Bryant: How are you coaching leaders today on navigating all the societal issues that companies are expected to weigh in on now?

Drapeau: I wish I could say I have the magic bullet on this. I don’t. People are asking leaders about their personal perspectives, as well as the company’s. We’ve established a set of guiding principles on issues where we have clear positions, such as Black Lives Matter and LGBTQ+ rights.

That has to coexist with the fact that we recognize that not everyone may share our perspective on certain issues. We’ve decided to largely stay out of political discussions. We respect diversity of opinion and thought. We respect the need for civil discourse on these issues. But there are certain topics, especially around diversity, equity and inclusion, where we are unwavering in our beliefs. This is new territory for most organizations, which largely stayed out of the fray on many social issues, but employees today expect more.

It’s also okay for leaders not to have an answer at the ready for every question.

And it’s also okay for leaders not to have an answer at the ready for every question. It’s okay to say, “I don’t really know how I want to respond to that right now. I appreciate the question and I appreciate that you care about this, but I need time to think about how I want to respond to it.” That may not be entirely satisfying, but leaders shouldn’t feel like they’re out there alone. We’re all in this together.

Reimer: As you are assessing and developing leaders, what are the key X-factors for you?

Drapeau: We want to ensure that leaders understand how to lead people whose jobs they can’t do. So many of our leaders grew up in a functional line. That’s where their career path has been. So they’re often leading junior versions of themselves. To really scale as a leader, you have to feel comfortable leading people whose jobs you can’t do and who are better than you are, and better than you would ever be if you tried to do their job. That can be a really tough pivot for some folks.

So one of the things that we try to do is to make sure that we are giving people, especially those who have stayed within functional lanes for a long time, experiences to step into a new functional lane or into a general management role.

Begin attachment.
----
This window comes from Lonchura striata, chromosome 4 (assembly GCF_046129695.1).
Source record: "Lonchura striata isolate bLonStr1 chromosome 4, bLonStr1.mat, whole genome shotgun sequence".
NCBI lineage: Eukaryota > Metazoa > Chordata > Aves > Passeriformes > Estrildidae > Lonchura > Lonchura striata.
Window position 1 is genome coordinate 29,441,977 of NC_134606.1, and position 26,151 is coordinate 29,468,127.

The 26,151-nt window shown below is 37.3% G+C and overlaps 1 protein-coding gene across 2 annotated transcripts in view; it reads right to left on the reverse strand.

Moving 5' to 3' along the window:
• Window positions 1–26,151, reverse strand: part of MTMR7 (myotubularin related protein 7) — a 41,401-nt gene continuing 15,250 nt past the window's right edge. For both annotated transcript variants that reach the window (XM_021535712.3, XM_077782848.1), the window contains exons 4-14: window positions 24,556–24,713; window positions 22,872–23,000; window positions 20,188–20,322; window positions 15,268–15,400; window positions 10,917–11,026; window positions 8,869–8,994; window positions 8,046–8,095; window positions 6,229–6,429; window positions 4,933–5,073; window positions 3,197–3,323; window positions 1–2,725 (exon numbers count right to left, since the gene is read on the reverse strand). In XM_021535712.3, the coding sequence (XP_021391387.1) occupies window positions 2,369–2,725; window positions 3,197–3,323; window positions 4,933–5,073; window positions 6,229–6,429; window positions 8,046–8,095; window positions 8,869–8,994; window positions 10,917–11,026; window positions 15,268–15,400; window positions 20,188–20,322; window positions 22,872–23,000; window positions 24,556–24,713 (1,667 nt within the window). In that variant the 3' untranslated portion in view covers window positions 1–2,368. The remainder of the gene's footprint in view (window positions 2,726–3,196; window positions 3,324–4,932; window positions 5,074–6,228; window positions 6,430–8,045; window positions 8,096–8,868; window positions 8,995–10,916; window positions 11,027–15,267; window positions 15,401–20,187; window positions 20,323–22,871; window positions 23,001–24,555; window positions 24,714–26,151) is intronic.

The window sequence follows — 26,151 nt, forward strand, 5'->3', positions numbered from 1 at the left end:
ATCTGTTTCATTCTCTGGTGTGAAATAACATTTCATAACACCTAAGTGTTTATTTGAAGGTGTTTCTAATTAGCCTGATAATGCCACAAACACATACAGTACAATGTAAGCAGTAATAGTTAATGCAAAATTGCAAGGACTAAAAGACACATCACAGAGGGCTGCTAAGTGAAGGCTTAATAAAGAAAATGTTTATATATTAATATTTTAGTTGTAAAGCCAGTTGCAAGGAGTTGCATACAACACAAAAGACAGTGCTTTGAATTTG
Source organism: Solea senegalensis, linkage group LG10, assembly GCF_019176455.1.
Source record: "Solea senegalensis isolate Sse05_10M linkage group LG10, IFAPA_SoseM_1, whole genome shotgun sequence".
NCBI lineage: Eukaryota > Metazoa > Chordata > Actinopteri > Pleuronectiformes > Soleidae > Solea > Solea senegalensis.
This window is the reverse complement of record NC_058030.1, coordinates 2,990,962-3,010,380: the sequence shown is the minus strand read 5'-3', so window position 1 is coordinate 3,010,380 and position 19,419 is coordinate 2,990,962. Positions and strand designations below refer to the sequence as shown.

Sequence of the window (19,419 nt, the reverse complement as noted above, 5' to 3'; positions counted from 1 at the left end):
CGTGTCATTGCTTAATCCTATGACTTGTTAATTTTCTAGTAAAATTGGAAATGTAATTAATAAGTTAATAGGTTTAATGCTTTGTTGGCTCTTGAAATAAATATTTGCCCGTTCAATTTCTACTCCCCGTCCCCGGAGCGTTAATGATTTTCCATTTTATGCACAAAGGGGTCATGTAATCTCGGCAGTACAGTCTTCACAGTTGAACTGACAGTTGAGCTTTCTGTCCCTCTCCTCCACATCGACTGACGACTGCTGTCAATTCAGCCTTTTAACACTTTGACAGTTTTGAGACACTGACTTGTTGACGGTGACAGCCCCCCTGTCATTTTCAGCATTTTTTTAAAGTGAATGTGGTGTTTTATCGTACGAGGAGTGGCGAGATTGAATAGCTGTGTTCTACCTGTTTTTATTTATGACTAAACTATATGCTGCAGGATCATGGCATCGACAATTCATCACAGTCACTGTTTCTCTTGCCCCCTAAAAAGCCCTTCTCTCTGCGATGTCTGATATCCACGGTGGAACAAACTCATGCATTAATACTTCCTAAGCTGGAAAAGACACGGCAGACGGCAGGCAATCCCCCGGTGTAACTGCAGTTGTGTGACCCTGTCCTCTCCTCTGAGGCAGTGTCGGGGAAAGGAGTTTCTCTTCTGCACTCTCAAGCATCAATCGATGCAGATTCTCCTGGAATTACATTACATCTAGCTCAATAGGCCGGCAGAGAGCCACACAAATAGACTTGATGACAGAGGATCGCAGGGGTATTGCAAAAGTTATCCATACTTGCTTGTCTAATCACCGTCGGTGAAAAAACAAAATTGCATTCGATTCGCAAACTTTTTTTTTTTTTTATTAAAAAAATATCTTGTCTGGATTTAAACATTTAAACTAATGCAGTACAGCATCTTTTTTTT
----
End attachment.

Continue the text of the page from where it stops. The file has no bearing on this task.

You have to feel comfortable leading people whose jobs you can’t do.

Another is the ability to really manage all sorts of trade-offs, for instance, the trade-offs between short-term and long-term goals, which often feel like they’re in conflict. How do you think about how constrained resources should be allocated across an organization? How do you make trade-offs across stakeholder groups?

With that has to come an investor mindset. Again, when folks have spent a lot of time in a functional lane, they can sometimes be parochial in their thinking or protective of their function. In order to really scale, they have to be able to think about and manage those trade-offs across the business.

Over the last couple of years, the ability to lead through uncertainty and embrace the uncertainty is really important. That means being able to coach and be empathetic to people who often aren’t as comfortable with that level of uncertainty, or may be feeling unprecedented levels of stress.

Bryant: You mentioned that your family’s business was an important early influence for you. What were others?

Drapeau: I was always experimenting and involved in a lot of different things in school. I played sports. I was involved in drama and music and student government. I just wanted to soak it all in. I also have needed to experience things to really figure out what I love and what was going to give me energy.

That trend has continued, because I’ve done a lot of different things in my career. There’s so much to learn and so much to see. I’m also a musical theater fanatic and I like to think that everything in life can be tied back to a Hamilton lyric, including, “There’s a million things I haven’t done.” That’s how I have felt my whole life.